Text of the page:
Move the cursor to the far left option, Empty World, and press A. This will generate a new world template for you to customise to your heart’s content. You should now see a screen that looks like this, complete with a small chap in a yellow shirt – this will be our playable character in the game, but before we get to him, let’s run through the basic cursor and camera controls, and two of the main creation tools. He’ll still be there waiting patiently for us, so there’s no rush, take your time!
Lights, Camera, Cursor
The game will give you a quick tutorial on how to move and control the cursor and camera; the cursor is the big yellow sphere that’s currently around the character and is controlled with the left stick. The camera can be rotated using the right stick, or ‘orbited’ as the game likes to fancily put it, around your cursor so you can see what’s around your cursor at different angles. You can also zoom in and out with the camera by clicking in the right stick – there’s a close, medium and far setting, and you cycle through them in that order with each click. I’d recommend leaving the camera zoomed in close for the time being so you can clearly see what you’re doing, but go with whatever zoom setting works best for you.
You can also control the height of the cursor by pressing X to make it go down, and alternatively you can press Y to make it go up. Nice and simple!
Have a go now at practising with the cursor and camera controls. Once you’re feeling ready and you’ve got these basic controls under your belt, we can start our game by making a nice big area of land to build it on.
At The Mountains Of Madness
Okay, so we can move the cursor around using the left stick, look at it from different angles using the right stick, and control its in-game height by using X to go lower and Y to go higher. Let’s use our newly acquired giant yellow cursor ball skills to make some mountains.
Press the A button – this will extend the PAINT tool side bar on the left hand side of the screen, to show that it is the currently selected choice. We will do some painting soon, don’t worry, but first we’re going to make some land to put our paint on. Press down on the d-pad/left stick once to highlight the SCULPT toolset, and press the A button on Expand option (the first option in the SCULPT menu).
The cursor will now change to a clear circle with an orange outline, to show that we’re currently in the SCULPT toolset. Expand lets us use the cursor to raise the terrain within the reach of the cursor by holding the right trigger, and lower it using the left trigger. Holding the left bumper brings up the Expand edit menu, and you’ll see that you have a few more variables with which to tweak the Expand tool. Scale changes the size of the cursor’s area, Shape changes the shape of the cursor (you can choose a square shape or cylinder as different cursor shapes) and Intensity controls how subtle or extreme you want the change in terrain to be. You can move between these variables by continuing to keep the left bumper held and moving the d-pad/left stick right and left, and you can change the numerical value of each variable by keeping the left bumper held and moving the right stick up or down. Phew, that’s a lot of directions and button presses to learn, but here comes the fun part, trust me.
Press the right trigger to create a raised area of land; we want a fairly large area to use for our game, so I’d recommend tweaking the Expand tool’s edit menu settings to about 40% Scale and 80% Intensity. Don’t worry about our character in the yellow shirt, he’s a tough little fellow and will be fine if you move terrain around and under his feet. Pressing the left trigger lowers the land with the same settings that we set for Scale, Intensity etc. so you can create varying landscapes of your choice – mountains, valleys, canyons, you name it. Don’t forget you can click in the right stick to cycle through the three zoom modes so you can get a good look at your landscape at different distances to get a sense of its size and scale.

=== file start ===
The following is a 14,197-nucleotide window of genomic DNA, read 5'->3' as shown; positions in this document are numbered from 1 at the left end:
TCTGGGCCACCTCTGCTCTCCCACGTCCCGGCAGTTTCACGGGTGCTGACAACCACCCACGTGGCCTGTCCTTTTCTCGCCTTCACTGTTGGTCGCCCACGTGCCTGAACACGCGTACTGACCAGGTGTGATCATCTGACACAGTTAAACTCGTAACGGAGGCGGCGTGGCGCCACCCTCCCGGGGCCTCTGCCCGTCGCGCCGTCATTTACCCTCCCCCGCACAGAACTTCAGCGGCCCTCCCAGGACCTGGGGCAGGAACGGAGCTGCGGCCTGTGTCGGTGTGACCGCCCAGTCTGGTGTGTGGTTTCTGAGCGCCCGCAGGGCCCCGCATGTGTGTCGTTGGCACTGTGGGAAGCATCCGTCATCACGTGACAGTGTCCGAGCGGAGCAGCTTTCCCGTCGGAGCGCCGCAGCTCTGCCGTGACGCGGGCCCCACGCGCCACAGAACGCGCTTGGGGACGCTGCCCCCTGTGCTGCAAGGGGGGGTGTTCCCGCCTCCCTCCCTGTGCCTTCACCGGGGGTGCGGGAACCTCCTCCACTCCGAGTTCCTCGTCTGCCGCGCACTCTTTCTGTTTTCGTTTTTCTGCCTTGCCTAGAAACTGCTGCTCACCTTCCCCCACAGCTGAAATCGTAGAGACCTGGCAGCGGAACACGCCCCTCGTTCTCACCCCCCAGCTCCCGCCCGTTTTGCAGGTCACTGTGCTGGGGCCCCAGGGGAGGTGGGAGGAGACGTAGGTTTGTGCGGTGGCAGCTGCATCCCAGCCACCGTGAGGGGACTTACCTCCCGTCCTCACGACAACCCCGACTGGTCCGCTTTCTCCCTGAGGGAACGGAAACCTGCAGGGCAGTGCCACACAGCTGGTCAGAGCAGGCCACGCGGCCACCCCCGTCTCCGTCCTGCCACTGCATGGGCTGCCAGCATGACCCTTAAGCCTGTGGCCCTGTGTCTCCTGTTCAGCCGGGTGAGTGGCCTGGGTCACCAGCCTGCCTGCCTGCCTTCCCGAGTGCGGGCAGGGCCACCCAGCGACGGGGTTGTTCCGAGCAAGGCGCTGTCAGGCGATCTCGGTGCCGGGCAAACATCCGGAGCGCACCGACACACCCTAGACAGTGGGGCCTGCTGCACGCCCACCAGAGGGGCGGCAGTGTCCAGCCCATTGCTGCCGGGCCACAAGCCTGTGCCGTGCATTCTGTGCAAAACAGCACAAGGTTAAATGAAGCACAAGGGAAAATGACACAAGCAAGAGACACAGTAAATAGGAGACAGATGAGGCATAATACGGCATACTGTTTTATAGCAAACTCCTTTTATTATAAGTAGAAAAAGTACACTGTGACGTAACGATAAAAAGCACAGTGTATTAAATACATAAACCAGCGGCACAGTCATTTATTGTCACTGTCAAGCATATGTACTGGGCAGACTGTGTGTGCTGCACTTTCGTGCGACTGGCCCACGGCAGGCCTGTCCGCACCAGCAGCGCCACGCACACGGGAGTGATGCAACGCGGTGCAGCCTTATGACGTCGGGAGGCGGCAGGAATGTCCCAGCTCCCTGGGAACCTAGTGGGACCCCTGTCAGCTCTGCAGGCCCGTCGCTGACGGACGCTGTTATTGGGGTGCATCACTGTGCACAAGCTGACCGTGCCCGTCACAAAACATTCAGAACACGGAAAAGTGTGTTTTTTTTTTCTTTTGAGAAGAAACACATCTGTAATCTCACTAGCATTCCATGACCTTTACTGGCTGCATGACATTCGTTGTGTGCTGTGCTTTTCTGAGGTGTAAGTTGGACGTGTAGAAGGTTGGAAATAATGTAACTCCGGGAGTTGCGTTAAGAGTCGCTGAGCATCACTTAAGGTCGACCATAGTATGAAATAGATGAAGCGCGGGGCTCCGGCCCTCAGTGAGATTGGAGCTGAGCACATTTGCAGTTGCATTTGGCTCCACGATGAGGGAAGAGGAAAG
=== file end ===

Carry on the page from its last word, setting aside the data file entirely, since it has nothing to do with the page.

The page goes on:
Keep on using Expand by pressing the right trigger until you have something that looks roughly like the picture below – for simplicity’s sake, let’s make a basic long strip of land on which to build our game. Don’t worry, it doesn’t have to be exactly like the picture below so feel free to use your imagination if you want to design a different landscape.
Also, don’t worry too much about mistakes – Project Spark allows you to quickly go back and undo any errors you’ve made by pressing the View button so you can quickly undo a wrong move. Whenever you make an action, a coloured bar will appear at the bottom of the screen to signify that you are taking an action. The colour of the bar signifies the type of actions you’re making; Orange signifies actions performed in SCULPT or PAINT, green represents actions made in BIOME (the topmost toolset, used for putting vegetation onto your created landscapes) and actions taken in the PROP toolset (used for putting items into your game world) appear as blue on the bar. We’re currently using the Expand tool which is part of the SCULPT toolset menu, so the bar is orange to match the orange SCULPT colour scheme.
You can keep pressing the View button each time you want to go back and undo your steps in reverse order, or can also hold the View button and move the right stick left and right to scrub backwards and forwards along the orange bar to edit out your mistakes instead. Once you’re happy with your newly created chunk of land, it’s time to get your paintbrushes ready as we’re going back to the PAINT tool next.
Painting & Decorating
Right then, we’ve got a nice big slab of land on our screens, now it’s time to slap a nice coat of paint on it…and by paint I mean a coat of lush green vegetation, not your regular tin of Dulux.